On a 47-degree Tuesday afternoon with a steady wind blowing from the north, Jabeen Akhtar, painted like a tiger, stepped out of her black robe at the corner of Trade and Tryon streets and crawled into a cage. The first-time exhibitionist was topless, concealed only by pasties and her black and orange body paint.
The publicity stunt was orchestrated by People for the Ethical Treatment of Animals (PETA), in protest of the Ringling Bros. and Barnum & Bailey Circus, which comes to Bobcats Arena on Wednesday, Feb. 22. PETA alleges the circus commits numerous violations against the Animal Welfare Act, backing up the claim with case documentation and hidden video footage.
Among the grievances: inhumane storage of animals, torture with electric rods and bull hooks, neglect leading to suffering and death, intentional killing of animals afflicted with illnesses. PETA believes the use of animals in circuses is outdated and would like to see Cirque du Soleil, an all-human acrobatic troupe, become the universal circus model.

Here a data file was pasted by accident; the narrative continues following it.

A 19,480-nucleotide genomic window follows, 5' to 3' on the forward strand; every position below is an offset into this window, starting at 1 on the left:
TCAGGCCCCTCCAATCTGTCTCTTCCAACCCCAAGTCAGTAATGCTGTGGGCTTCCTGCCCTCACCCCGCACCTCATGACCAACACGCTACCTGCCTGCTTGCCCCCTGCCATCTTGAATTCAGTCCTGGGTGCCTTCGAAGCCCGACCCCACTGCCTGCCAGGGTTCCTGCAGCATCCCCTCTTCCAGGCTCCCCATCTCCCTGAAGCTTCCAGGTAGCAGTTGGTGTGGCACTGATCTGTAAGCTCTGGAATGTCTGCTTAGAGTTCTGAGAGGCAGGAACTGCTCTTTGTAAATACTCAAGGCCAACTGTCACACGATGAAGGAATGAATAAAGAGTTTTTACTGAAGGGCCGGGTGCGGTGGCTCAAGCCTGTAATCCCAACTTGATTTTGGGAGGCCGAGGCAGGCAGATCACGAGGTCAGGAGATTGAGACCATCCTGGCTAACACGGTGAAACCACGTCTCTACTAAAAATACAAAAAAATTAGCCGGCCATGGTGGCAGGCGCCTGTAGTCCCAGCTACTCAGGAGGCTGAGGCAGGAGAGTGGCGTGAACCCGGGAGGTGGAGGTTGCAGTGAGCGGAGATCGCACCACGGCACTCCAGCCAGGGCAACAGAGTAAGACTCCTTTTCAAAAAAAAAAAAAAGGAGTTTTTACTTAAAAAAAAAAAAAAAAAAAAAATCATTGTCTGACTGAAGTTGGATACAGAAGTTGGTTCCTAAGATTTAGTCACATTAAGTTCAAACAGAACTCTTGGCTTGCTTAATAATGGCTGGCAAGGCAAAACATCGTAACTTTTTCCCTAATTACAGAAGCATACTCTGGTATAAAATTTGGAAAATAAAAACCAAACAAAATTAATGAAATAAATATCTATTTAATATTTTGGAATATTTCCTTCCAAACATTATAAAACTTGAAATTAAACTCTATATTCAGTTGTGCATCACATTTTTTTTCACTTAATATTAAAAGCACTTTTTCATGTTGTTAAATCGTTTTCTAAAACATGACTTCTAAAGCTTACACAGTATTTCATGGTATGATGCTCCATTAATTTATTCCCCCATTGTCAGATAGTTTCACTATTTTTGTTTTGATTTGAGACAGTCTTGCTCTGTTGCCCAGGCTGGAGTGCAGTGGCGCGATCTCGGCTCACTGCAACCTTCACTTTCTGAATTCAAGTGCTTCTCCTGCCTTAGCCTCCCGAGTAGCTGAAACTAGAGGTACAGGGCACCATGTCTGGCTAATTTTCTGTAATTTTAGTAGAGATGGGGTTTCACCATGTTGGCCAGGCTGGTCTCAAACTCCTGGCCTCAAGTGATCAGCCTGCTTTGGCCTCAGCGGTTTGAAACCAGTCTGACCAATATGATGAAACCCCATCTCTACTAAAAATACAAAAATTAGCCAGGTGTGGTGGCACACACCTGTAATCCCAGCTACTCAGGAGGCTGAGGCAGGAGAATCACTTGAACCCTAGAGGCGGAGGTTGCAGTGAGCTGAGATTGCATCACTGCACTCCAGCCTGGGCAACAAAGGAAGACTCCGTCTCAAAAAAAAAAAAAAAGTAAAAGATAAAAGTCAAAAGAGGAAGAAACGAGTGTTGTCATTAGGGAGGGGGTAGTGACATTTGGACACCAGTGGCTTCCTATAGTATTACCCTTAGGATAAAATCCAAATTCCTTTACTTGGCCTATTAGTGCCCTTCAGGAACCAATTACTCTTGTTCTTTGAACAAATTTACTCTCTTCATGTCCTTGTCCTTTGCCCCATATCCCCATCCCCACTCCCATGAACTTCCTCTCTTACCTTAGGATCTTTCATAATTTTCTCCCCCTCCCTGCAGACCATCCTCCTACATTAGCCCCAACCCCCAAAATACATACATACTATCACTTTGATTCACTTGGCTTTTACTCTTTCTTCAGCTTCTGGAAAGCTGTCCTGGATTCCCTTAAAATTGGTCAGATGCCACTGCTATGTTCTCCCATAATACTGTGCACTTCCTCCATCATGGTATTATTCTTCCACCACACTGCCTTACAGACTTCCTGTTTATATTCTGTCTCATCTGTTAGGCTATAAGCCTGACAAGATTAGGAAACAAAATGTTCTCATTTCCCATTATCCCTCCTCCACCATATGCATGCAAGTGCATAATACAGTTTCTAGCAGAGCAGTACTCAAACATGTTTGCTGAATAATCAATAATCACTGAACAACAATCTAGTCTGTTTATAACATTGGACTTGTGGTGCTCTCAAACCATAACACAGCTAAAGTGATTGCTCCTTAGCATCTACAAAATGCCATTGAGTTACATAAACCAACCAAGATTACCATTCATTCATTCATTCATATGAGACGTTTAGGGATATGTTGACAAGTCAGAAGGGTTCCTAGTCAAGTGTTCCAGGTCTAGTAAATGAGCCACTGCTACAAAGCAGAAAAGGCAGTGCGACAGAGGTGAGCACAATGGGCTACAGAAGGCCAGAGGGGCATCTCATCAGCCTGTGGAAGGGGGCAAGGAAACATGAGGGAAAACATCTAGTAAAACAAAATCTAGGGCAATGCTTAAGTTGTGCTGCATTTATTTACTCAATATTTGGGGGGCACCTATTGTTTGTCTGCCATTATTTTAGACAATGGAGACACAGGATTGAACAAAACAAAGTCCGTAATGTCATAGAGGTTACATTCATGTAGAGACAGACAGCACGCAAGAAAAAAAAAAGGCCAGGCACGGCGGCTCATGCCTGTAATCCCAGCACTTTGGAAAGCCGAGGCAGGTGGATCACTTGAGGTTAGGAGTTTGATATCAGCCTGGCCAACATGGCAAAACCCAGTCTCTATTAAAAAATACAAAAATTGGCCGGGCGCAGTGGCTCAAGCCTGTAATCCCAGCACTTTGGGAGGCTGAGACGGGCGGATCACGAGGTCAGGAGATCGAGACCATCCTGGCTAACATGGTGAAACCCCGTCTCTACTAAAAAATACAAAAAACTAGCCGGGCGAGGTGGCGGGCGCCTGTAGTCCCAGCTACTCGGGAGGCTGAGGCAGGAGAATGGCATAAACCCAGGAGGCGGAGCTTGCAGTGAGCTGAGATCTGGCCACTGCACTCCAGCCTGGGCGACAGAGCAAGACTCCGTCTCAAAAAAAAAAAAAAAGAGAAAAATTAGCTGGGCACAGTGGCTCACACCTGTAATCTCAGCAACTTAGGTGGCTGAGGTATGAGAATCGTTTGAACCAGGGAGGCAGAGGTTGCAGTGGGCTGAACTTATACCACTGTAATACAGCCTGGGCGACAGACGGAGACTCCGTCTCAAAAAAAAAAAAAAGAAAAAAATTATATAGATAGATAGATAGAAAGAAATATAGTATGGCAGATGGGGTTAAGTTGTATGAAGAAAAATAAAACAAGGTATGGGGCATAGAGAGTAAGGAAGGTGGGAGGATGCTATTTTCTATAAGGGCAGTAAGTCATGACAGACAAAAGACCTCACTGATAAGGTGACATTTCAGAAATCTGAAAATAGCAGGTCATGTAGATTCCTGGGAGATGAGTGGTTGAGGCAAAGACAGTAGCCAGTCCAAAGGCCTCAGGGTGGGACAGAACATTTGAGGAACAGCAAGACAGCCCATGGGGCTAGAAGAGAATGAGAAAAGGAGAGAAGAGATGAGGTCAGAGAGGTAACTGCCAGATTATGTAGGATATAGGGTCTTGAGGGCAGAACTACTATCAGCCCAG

Between noon and 1pm, males on their lunch breaks stopped in front of the Bank of America building to snap photos of the half-nude woman. One of them, when asked how he felt about animal treatment in the circus, responded, "I want her to move that sign so I can see her boobs."
Marta Holmberg, an intern with PETA on the anti-circus nudism tour, defended the tactic: "The way society is today, you have to do things like this for people to pay attention."
Judah Ragin, another lunchtime passerby, had intended to take his kids to the circus, but now says he'll boycott it. "The least they can do is feed their animals and take care of them the right kind of way," he said.
Crystal Drake of Ringling Bros. production company Feld Entertainment, denies all of PETA's allegations: "The animals are the superstars of our show and we treat them that way."